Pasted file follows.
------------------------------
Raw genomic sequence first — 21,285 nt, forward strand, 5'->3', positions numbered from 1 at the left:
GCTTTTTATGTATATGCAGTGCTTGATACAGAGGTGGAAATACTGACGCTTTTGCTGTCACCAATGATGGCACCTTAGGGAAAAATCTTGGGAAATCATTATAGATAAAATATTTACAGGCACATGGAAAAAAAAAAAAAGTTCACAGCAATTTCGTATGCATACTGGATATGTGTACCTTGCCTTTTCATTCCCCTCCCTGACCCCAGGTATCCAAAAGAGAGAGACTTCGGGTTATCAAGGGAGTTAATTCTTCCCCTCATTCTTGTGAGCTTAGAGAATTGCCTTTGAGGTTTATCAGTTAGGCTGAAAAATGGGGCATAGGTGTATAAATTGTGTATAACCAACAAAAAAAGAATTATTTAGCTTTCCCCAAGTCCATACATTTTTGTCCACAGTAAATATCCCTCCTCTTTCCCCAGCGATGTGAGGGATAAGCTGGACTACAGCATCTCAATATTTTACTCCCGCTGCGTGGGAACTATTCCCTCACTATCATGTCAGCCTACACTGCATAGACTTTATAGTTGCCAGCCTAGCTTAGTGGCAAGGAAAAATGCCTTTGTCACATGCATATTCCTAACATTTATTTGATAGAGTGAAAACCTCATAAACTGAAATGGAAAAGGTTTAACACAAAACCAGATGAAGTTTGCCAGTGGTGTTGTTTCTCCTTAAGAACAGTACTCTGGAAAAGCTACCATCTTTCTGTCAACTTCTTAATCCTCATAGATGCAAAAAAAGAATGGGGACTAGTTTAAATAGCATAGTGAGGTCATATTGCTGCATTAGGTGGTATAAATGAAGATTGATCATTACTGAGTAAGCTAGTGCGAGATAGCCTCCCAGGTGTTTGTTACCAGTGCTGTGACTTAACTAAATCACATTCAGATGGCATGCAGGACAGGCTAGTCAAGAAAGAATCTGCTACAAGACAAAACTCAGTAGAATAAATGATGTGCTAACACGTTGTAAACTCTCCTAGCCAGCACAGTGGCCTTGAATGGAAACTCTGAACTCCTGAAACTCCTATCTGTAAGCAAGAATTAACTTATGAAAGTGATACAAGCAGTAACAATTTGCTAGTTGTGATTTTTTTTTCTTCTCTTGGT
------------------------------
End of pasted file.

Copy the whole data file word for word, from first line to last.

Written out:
Raw genomic sequence first — 21,285 nt, forward strand, 5'->3', positions numbered from 1 at the left:
GCTTTTTATGTATATGCAGTGCTTGATACAGAGGTGGAAATACTGACGCTTTTGCTGTCACCAATGATGGCACCTTAGGGAAAAATCTTGGGAAATCATTATAGATAAAATATTTACAGGCACATGGAAAAAAAAAAAAAGTTCACAGCAATTTCGTATGCATACTGGATATGTGTACCTTGCCTTTTCATTCCCCTCCCTGACCCCAGGTATCCAAAAGAGAGAGACTTCGGGTTATCAAGGGAGTTAATTCTTCCCCTCATTCTTGTGAGCTTAGAGAATTGCCTTTGAGGTTTATCAGTTAGGCTGAAAAATGGGGCATAGGTGTATAAATTGTGTATAACCAACAAAAAAAGAATTATTTAGCTTTCCCCAAGTCCATACATTTTTGTCCACAGTAAATATCCCTCCTCTTTCCCCAGCGATGTGAGGGATAAGCTGGACTACAGCATCTCAATATTTTACTCCCGCTGCGTGGGAACTATTCCCTCACTATCATGTCAGCCTACACTGCATAGACTTTATAGTTGCCAGCCTAGCTTAGTGGCAAGGAAAAATGCCTTTGTCACATGCATATTCCTAACATTTATTTGATAGAGTGAAAACCTCATAAACTGAAATGGAAAAGGTTTAACACAAAACCAGATGAAGTTTGCCAGTGGTGTTGTTTCTCCTTAAGAACAGTACTCTGGAAAAGCTACCATCTTTCTGTCAACTTCTTAATCCTCATAGATGCAAAAAAAGAATGGGGACTAGTTTAAATAGCATAGTGAGGTCATATTGCTGCATTAGGTGGTATAAATGAAGATTGATCATTACTGAGTAAGCTAGTGCGAGATAGCCTCCCAGGTGTTTGTTACCAGTGCTGTGACTTAACTAAATCACATTCAGATGGCATGCAGGACAGGCTAGTCAAGAAAGAATCTGCTACAAGACAAAACTCAGTAGAATAAATGATGTGCTAACACGTTGTAAACTCTCCTAGCCAGCACAGTGGCCTTGAATGGAAACTCTGAACTCCTGAAACTCCTATCTGTAAGCAAGAATTAACTTATGAAAGTGATACAAGCAGTAACAATTTGCTAGTTGTGATTTTTTTTTCTTCTCTTGGT